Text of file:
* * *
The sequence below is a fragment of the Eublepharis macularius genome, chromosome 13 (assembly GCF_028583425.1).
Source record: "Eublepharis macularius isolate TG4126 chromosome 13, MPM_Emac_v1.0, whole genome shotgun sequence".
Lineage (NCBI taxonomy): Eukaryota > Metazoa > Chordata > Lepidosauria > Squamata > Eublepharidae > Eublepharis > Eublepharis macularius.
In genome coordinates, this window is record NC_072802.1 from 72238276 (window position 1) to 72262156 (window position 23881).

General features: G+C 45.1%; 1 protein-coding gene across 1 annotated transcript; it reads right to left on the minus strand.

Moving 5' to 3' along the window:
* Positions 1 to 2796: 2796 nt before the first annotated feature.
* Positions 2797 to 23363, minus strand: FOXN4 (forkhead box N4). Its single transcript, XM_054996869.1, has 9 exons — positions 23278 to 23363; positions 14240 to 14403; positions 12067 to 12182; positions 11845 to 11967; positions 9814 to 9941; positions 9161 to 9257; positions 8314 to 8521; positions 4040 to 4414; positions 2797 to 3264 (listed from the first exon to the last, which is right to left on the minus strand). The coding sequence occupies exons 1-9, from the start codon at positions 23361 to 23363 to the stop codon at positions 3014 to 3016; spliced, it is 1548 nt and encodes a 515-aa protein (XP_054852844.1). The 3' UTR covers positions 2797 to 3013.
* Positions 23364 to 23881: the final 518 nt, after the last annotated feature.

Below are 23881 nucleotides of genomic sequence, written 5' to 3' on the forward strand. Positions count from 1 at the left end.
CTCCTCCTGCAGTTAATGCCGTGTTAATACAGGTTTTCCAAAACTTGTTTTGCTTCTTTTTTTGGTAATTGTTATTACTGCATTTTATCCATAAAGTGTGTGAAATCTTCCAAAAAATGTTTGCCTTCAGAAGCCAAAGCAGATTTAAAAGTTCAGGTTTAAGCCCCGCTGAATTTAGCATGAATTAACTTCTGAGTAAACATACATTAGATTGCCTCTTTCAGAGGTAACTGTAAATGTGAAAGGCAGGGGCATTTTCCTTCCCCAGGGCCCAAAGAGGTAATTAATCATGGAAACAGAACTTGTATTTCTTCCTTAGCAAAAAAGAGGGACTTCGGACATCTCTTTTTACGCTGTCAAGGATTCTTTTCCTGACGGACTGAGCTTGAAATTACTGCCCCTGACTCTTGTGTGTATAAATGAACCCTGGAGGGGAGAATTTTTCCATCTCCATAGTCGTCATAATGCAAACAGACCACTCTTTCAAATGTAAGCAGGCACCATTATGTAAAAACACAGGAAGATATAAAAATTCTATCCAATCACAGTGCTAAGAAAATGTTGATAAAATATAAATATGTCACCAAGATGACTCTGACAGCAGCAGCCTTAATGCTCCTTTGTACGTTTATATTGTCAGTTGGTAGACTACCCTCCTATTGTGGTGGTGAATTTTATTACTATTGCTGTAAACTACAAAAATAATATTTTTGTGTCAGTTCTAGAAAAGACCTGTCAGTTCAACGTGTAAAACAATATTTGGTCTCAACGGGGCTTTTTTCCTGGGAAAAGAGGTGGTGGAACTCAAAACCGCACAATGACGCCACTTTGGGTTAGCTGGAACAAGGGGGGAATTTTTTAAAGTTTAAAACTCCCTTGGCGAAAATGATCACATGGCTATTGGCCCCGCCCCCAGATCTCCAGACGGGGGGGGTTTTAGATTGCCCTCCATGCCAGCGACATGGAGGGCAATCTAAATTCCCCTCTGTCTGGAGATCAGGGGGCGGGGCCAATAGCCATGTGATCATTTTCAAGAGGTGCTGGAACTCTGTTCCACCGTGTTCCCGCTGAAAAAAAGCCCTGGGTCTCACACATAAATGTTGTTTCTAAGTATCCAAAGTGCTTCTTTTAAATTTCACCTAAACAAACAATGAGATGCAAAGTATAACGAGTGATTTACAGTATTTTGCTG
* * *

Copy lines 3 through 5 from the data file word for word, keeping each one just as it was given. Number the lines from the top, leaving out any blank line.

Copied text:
Lineage (NCBI taxonomy): Eukaryota > Metazoa > Chordata > Lepidosauria > Squamata > Eublepharidae > Eublepharis > Eublepharis macularius.
In genome coordinates, this window is record NC_072802.1 from 72238276 (window position 1) to 72262156 (window position 23881).

General features: G+C 45.1%; 1 protein-coding gene across 1 annotated transcript; it reads right to left on the minus strand.